The Tears of a Clown

Now if there's a smile upon my face…

Churches as Pubs

I’m quite interested in the concept of using a former church from which to make a pub. I’ve written about this particular establishment before but I have the Piano and Pitcher in Nottingham’s Lace Market district very much in mind as I write. The pub was once a handsome house of God, the former, now deconsecrated Unitarian Church close to Weekday Cross in the oldest part of Nottingham, the original centre of the city. Some years ago it became a museum to commemorate Nottingham’s old lace industry before being converted into a pub.

Recently I was having a conversation with a woman at the bar in the Bell Inn in Market Square about the High Pavement pub and other city centre pubs in general. Obviously her tastes were fairly conservative ones, citing many city pubs as being ‘shops’ nowadays. I found her views on the Pitcher and Piano quite thought provoking though.

I’ve used the place a small handful of times. It’s certainly a curiosity if not necessarily unique though one has to say it’s a pretty inventive conversion that’s been carried out. I was in there last week and whilst it’s not really my thing I can appreciate what some others might see in it. The woman I was speaking to found the use of the church to be slightly sad if not offensive. She asserted a slight revulsion in particular to the fruit machines there and whilst obviously not being a religious zealot particularly, compared it to ‘gambling in the temple’ in the good book.

I wonder about the principle of making a pub from an old church. Is it sad, an indictment on society and us all, or rather a useful way of preserving and cherishing a historic building? Maybe all of these things?

We need to look no further than Nottingham’s Bell Inn perhaps to see religion’s connection with pubs. It’s apparently a former Carmelite monastery’s guest house according to the official website of the Inn.

I’m not overly sniffy about the church’s transformation into a pub. It’s preferable that the building is at least preserved in some useful way than the alternative of it being demolished or left neglected. It is a statement about modern society in some ways perhaps but if people will go to a pub but won’t visit a church then so be it. It is worth a deeper thought though I believe as to what that says about us all and the way we choose to live our lives in 2008.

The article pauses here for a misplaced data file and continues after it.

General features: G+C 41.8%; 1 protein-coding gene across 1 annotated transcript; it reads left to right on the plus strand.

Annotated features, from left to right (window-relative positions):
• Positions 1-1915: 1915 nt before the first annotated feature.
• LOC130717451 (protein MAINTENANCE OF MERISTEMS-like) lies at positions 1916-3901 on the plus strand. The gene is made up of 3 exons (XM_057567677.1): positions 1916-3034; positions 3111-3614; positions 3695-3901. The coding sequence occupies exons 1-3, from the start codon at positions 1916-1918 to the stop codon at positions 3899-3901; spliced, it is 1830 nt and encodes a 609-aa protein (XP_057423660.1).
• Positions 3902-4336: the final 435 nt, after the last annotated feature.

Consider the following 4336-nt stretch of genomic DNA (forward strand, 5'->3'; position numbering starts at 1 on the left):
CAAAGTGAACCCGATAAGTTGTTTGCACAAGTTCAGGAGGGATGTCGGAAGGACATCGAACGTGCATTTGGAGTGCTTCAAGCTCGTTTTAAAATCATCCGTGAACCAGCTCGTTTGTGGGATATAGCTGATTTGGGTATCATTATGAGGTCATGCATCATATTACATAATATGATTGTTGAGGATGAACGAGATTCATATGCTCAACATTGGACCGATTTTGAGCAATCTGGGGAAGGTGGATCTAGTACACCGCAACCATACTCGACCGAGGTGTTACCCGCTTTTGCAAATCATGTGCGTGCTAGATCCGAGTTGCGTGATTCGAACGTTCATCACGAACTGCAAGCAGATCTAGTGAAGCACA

I find the pub useful for taking family and friends to who are visiting Nottingham as tourists, they seem to like it. As regards queuing to get in there on a weekend evening to throw a heavy pose with the rest of the Lace Market, Ted Baker brigade I think I’ll pass. I much prefer the nearby Cock and Hoop and Keans Head if I’m up that way.

January 6, 2008 - Posted by | Ripping Yarns | , , , ,

2 Comments »

  1. Hi,
    Me again, swapping from ‘Son of Miner’, to Old Pavior. Now, my memory gets progressively worse as I approach 60 with alarming rapidity,and the fact I haven’t lived in Nottm for 40 years doesn’t help, but,if I recall correctly, the Piano and Pitcher is the former High Pavement Chapel. I was fortunate to be a student at High Pavement from 1960-65. Every Christmas we had a carol service in the old chapel. From what I know, the school didn’t actually start in the chapel but in the house of the minister, close by. If you want more detail, let me know and I’ll dig it out. The carol service was always a very pleasant experience, featuring my former English teacher and famous Nottingham novelist Mr Stanley Middleton, on organ. I remember him once playing quietly away and then turning to face us boys whilst doing a very funny and convincing impression of wotsisname, in the original silent film of Phantom of the Opera. The carol service really set the tone for Christmas.

    So, about four years or so ago, I was wandering the Lace Market with my brother and we came across the place around lunch-time on a Sunday.

    I was served a half of bitter by an astonishingly beautiful young lady. A brief conversation showed that despite her being local, and a uni student, she had absolutely no knowledge of, or seemingly interest in, the history of the place. This is the sad thing. Unless directly associated with, or affected by a place, most of us don’t give a toss.
    There is history on every square inch of these islands. We can’t possibly all know, or care about it all. In a few years, the place where I stared wide-eyed at a huge Christmas Tree, absorbing the warm, glowy, pre-Christmas buzz of it all, could be a ‘Hologram Interactive Cafe’ or some such.
    Progress eh?

    Col B
    Billinge,
    Lancs.

    Comment by Colin Berresford | January 16, 2008

  2. I love the thought of Mr. Middleton doing his ‘phantom’ act during the service! Great memories!

    In my small experience, most of the barmaids in their are astonishingly beautiful.🙂

    More info:
    http://www.nottshistory.org.uk/articles/tts/tts1928/itinerary1928p11.htm

    Another couple of things I learned about the immediate area were of the large space between the remaining buildings opposite the old church. Apparently the work of the Luftwaffe and the area has never been rebuilt for whatever reason. It now remains as a car park for nearby businesses.

    Around the corner on St. Mary’s Gate is what remains of the original Theatre Royal – an old time music hall. All that is left is the remnants of the arched doorway. The old theatre had become a warehouse in it’s latter years before similarly becoming another victim of German bombers. There is only one picture existing of the old place (which I can’t seem to locate right now.)

    Comment by Stuart | January 16, 2008


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